May 31, 2022

Investing in IP-uh-Ohs! (Part 2)

Jinay Savla
Founder, Indigenous Investors
Bull and Bear on stock market prices

Hope you have read the first part, where I elaborated on how my outlook on IPOs changed over the years. In the second part here, I share some interesting learnings alongside implications from a personal finance point.

Assessing the IPO!

Most of us like to simply outsource this work. So this job rests in the hands some of our relatives & friends who are in the financial services industry or some experts who tend to come on business channels.

Yet, all that an investor is required to do is just search for Prospectus of the company that is listed on the SEBI’s website. Now, I understand that it’s a very long document and hard to make sense of. But think about it as a gossip. We all love to do it and those of us who deny it publicly, love to do it even more.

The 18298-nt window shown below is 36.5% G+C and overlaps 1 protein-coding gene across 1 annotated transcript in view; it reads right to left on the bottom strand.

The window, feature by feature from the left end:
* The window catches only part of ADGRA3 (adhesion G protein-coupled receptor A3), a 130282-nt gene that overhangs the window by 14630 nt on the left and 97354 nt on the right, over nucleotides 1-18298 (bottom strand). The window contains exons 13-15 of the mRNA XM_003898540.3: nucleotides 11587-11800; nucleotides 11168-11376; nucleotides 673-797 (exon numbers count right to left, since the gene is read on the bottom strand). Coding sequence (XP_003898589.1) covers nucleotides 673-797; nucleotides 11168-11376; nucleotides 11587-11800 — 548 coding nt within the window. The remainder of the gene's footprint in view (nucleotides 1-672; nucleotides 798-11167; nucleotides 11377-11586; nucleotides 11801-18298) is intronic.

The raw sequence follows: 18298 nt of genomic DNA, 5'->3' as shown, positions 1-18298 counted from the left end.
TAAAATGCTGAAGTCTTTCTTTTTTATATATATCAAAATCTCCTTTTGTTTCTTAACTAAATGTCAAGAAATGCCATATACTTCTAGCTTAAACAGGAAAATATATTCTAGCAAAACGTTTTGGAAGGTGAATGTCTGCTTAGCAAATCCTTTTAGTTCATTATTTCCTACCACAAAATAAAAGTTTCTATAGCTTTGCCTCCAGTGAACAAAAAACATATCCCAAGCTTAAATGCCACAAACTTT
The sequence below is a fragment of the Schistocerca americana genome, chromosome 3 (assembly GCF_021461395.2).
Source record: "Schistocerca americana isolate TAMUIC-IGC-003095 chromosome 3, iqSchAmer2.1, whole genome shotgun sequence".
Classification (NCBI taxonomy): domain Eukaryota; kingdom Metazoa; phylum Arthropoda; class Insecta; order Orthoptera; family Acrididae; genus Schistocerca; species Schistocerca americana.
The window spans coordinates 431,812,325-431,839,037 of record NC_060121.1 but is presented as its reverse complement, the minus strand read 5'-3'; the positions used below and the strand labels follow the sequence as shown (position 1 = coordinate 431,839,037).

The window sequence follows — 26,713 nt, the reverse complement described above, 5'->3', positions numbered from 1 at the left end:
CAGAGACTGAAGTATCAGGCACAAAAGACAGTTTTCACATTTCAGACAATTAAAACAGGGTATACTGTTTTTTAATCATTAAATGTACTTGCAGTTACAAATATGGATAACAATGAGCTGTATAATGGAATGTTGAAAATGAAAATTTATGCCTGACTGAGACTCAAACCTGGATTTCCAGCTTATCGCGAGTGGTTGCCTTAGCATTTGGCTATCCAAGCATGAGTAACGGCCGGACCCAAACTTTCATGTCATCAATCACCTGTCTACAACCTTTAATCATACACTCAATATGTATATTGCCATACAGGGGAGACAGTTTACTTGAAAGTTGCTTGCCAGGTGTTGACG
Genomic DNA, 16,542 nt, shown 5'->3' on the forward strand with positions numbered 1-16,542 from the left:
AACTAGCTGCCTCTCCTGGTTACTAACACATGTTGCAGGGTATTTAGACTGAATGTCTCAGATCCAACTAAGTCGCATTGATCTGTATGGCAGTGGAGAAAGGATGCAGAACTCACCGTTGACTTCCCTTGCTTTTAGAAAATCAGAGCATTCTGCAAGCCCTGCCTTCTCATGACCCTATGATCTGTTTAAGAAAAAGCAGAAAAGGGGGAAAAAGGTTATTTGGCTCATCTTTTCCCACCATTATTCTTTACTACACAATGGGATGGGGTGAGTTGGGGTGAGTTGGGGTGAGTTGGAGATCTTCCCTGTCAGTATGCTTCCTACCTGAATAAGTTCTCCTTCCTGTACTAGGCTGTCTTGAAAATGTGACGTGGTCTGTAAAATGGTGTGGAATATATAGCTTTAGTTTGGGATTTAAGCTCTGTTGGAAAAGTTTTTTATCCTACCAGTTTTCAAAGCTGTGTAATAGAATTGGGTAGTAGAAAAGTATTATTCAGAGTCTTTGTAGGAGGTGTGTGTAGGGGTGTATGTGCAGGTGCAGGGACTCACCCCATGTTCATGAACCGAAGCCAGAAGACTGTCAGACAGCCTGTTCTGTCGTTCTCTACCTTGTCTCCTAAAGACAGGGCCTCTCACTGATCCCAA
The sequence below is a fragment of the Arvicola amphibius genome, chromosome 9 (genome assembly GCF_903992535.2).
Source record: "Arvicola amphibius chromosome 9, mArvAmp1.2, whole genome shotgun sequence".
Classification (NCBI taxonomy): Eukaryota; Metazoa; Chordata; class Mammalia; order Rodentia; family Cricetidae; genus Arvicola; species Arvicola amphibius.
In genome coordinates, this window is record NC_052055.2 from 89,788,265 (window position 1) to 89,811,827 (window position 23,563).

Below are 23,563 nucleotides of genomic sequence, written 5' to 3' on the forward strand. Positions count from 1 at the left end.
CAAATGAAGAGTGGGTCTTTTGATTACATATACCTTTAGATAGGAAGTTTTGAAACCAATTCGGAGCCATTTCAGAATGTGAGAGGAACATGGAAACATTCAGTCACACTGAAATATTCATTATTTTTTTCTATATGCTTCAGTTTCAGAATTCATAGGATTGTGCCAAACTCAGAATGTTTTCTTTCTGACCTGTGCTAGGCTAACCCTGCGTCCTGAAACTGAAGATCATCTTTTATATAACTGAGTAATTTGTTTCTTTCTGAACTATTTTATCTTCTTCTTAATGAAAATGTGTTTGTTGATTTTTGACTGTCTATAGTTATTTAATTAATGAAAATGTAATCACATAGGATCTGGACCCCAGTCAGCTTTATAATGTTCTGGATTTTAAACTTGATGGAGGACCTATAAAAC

The crux of a good gossip is getting straight to the point and churning the life out of it. 

So simply go to management’s commentary and industry analysis section. Now here, you will see very good things written about the company and industry. Because nobody will undersell their own business.

Now, there’s another part of a good gossip – validation from an expert.

To do this effectively, just download the annual reports of leading company in that particular industry which you want to validate. More often than not, you will see some mismatches in the growth forecasts. Now, with a little bit of research on Google, any investor can understand intuitively if these forecasts would be true or not.

But this is hard work, so we simply outsource it. And hence, not many do the actual work but simply pass around WhatsApp messages to make sure that some form of conclusion is reached. And just like that train incident of mine, ‘a lot of people can be wrong at the same time.’